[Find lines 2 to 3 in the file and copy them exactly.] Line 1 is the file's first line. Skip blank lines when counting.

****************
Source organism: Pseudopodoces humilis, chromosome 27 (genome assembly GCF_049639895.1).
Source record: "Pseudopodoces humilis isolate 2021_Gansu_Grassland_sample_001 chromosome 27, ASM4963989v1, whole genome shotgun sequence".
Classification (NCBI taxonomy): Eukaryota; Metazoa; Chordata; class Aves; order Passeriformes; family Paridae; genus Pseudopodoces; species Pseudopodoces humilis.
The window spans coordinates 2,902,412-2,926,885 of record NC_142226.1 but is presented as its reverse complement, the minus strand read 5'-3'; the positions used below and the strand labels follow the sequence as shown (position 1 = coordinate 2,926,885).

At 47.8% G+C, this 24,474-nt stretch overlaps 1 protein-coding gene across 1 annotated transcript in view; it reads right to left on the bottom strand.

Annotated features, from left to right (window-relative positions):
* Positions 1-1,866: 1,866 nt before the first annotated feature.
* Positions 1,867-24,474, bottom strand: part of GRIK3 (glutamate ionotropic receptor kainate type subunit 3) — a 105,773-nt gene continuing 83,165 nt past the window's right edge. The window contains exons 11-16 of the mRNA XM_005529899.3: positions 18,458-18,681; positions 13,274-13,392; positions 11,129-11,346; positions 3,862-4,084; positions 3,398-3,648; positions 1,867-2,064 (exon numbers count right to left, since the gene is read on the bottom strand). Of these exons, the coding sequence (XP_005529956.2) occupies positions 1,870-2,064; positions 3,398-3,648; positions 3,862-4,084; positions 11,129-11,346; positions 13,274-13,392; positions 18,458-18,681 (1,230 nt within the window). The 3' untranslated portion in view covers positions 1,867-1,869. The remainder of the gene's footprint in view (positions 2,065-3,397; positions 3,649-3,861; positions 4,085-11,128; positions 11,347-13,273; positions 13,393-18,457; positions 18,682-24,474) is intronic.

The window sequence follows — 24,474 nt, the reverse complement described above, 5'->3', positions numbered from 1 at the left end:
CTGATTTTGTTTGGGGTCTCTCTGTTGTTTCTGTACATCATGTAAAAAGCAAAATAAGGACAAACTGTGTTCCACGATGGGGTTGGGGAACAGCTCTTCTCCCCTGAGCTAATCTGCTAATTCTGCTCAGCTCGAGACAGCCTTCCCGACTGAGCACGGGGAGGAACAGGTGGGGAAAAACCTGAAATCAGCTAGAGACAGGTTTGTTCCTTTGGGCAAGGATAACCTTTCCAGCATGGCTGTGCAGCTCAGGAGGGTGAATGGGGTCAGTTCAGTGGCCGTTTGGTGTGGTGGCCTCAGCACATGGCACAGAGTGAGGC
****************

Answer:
Source record: "Pseudopodoces humilis isolate 2021_Gansu_Grassland_sample_001 chromosome 27, ASM4963989v1, whole genome shotgun sequence".
Classification (NCBI taxonomy): Eukaryota; Metazoa; Chordata; class Aves; order Passeriformes; family Paridae; genus Pseudopodoces; species Pseudopodoces humilis.